Amazon breaks into the top 10
‘The current retail revolution isn’t about overthrowing the old elite, it’s about the speed with which the old dogs are learning new tricks. Amazon aside, the largest e-commerce merchants remain those that started in bricks-and-mortar. Some 85% of leading e-commerce retailers with bricks-and-mortar stores use those physical units as pick-up locations for consumers who order goods online.’
Top 10 retailers: 1) Wal-Mart 2) Kroger 3) Costco 4) Target 5) The Home Depot 6) Walgreen 7) CVS Caremark 8) Lowe’s 9) Amazon.com 10) Safeway
Sales/stores: #1 Wal-Mart sales of $334.3 billion and 4779 stores; #100 Ingles Markets sales of $3.6 billion and 203 stores
Highlights by retail segment
Grocery: The growth of e-commerce has not had a major impact on grocery because the segment is decentralized. Not including Wal-Mart, no grocery chain has a true national footprint although Whole Foods, Trader Joe’s and Aldi are moving in that direction. But as a merchandise segment, grocery is a driving force with 8 of the top 10 retailers driving significant sales through groceries.
Department Stores: Macy’s leads the segment as it continues to benefit from its reinvention focused on core business strategies creating a competitive advantage based on localization, omnichannel and enhanced customer engagement.
Drug Store: CVS’ US pharmacies are outperforming Walgreens. Both companies are expanding internationally — Walgreens invested in a 45% stake of Alliance Boots GmbH; CVS purchased the Brazil-based Drogaria Onofre chain and is looking for other investments in that country. Rite Aid opened its first new store since 2011 and stepped up the pace of remodeling older units tenfold. After reporting its first profit in six years in FY2013, Rite Aid more than doubled earnings for the fiscal year ended March 1, 2014.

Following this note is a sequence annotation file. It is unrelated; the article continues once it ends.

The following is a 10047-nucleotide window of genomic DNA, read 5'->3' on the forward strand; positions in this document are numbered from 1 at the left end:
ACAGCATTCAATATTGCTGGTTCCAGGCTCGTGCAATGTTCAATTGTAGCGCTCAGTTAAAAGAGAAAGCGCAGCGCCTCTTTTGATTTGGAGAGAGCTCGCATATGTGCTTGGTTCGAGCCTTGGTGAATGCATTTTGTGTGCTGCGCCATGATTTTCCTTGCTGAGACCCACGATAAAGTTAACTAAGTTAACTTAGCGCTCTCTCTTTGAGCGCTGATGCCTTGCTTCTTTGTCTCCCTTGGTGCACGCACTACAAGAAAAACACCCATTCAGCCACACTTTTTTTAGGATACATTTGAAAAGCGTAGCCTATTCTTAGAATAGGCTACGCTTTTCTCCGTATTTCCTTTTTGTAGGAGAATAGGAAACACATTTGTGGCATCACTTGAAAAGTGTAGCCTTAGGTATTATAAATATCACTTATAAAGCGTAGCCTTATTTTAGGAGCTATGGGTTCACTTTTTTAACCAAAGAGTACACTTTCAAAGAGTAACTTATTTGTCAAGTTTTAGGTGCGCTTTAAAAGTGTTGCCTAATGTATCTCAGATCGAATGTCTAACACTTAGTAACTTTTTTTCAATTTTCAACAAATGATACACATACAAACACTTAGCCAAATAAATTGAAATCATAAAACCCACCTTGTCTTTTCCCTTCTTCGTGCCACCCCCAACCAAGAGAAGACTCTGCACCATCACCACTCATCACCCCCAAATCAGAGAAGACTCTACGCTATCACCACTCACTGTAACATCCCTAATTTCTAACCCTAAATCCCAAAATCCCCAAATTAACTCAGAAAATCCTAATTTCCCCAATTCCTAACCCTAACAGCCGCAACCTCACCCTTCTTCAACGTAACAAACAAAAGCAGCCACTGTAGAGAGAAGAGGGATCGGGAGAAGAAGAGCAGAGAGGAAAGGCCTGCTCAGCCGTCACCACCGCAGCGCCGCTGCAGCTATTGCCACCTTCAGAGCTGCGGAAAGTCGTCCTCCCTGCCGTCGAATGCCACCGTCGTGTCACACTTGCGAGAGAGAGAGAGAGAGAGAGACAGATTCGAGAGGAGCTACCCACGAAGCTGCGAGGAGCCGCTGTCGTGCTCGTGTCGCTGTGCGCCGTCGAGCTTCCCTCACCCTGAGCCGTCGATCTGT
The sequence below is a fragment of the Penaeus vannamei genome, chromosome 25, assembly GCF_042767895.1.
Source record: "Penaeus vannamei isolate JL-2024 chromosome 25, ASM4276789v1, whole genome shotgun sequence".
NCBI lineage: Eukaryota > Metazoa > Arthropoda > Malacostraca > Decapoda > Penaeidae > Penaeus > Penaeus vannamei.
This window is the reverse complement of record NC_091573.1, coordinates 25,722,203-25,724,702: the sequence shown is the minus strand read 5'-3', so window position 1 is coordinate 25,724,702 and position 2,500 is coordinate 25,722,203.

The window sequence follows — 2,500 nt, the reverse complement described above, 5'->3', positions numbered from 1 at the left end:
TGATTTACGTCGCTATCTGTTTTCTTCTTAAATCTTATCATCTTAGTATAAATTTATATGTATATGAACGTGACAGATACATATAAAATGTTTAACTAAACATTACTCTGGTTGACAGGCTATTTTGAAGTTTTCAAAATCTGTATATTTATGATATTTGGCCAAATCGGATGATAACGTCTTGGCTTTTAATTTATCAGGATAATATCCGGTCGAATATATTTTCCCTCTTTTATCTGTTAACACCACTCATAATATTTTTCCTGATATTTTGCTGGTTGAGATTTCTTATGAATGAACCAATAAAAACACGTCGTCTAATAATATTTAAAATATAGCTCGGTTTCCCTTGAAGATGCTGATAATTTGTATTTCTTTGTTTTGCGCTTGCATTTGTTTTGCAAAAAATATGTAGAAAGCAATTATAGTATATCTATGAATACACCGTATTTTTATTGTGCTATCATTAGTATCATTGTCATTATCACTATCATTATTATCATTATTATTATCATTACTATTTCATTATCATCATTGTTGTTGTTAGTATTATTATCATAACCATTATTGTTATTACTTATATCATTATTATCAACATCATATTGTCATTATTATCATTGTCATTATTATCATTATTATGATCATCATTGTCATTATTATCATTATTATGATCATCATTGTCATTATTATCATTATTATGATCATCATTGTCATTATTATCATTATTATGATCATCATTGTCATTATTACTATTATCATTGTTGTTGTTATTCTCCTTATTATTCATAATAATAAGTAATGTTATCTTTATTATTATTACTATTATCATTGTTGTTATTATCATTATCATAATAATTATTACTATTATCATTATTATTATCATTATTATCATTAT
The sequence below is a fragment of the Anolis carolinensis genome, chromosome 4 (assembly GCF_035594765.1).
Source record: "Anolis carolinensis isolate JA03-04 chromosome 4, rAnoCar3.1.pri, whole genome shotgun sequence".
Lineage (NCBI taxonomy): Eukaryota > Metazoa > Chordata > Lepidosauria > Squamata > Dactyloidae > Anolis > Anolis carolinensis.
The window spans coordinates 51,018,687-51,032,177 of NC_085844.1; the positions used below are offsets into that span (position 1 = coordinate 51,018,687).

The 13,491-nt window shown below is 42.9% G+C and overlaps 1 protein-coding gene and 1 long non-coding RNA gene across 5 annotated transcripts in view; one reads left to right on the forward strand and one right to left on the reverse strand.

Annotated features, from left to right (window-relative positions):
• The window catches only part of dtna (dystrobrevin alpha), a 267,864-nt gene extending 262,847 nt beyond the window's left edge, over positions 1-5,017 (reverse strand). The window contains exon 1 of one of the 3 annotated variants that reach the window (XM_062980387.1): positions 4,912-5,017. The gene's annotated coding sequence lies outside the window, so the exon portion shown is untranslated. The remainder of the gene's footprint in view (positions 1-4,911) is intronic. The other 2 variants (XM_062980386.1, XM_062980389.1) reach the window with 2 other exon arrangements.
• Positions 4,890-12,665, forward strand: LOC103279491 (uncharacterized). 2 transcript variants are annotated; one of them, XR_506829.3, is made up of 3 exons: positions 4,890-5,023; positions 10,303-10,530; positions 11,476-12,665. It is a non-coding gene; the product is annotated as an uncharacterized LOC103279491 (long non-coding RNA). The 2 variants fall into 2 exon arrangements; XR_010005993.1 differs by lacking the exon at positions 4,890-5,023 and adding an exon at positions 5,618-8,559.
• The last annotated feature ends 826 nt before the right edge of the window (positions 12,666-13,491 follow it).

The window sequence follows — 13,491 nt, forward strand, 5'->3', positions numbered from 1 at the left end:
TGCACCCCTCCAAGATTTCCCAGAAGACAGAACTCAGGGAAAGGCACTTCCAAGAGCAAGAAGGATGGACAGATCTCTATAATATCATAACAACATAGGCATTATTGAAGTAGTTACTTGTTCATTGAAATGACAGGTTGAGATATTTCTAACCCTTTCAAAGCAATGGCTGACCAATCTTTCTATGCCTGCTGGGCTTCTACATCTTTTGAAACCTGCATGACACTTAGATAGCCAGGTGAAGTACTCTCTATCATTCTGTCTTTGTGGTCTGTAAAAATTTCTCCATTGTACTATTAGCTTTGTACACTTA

Mass Merchants: Wal-Mart’s growth plans for smaller-footprint stores (Neighborhood Market and Walmart Express) dovetail into its e-commerce strategy by providing customers with ready access to various channels to get what they want, when they want and how they want it. For Target, restoring shopper confidence in its stores along with overseeing the chain’s small-store urban initiative are some of the challenges for its new leadership.
Amazon.com’s Prime has adopted Costco’s fee-based membership model and a number of other retailers have borrowed its “treasure hunt” approach to in-store merchandising. Now Costco finds itself imitating other retailers to “get younger people into the warehouses,” says CFO Richard Galanti. Its challenge is that Millennials are congregating in urban locales, while Costco’s bulk-purchase goods are aimed at car-driving suburban shoppers with plenty of storage space.
Apparel: Traditional apparel retailers like Abercrombie, Aéropostale and Urban Outfitters are taking a beating from fast fashion merchants like Forever 21 and H&M who are able to turn their inventory more quickly and deliver lower priced, fashion-forward styles for teens and young adults.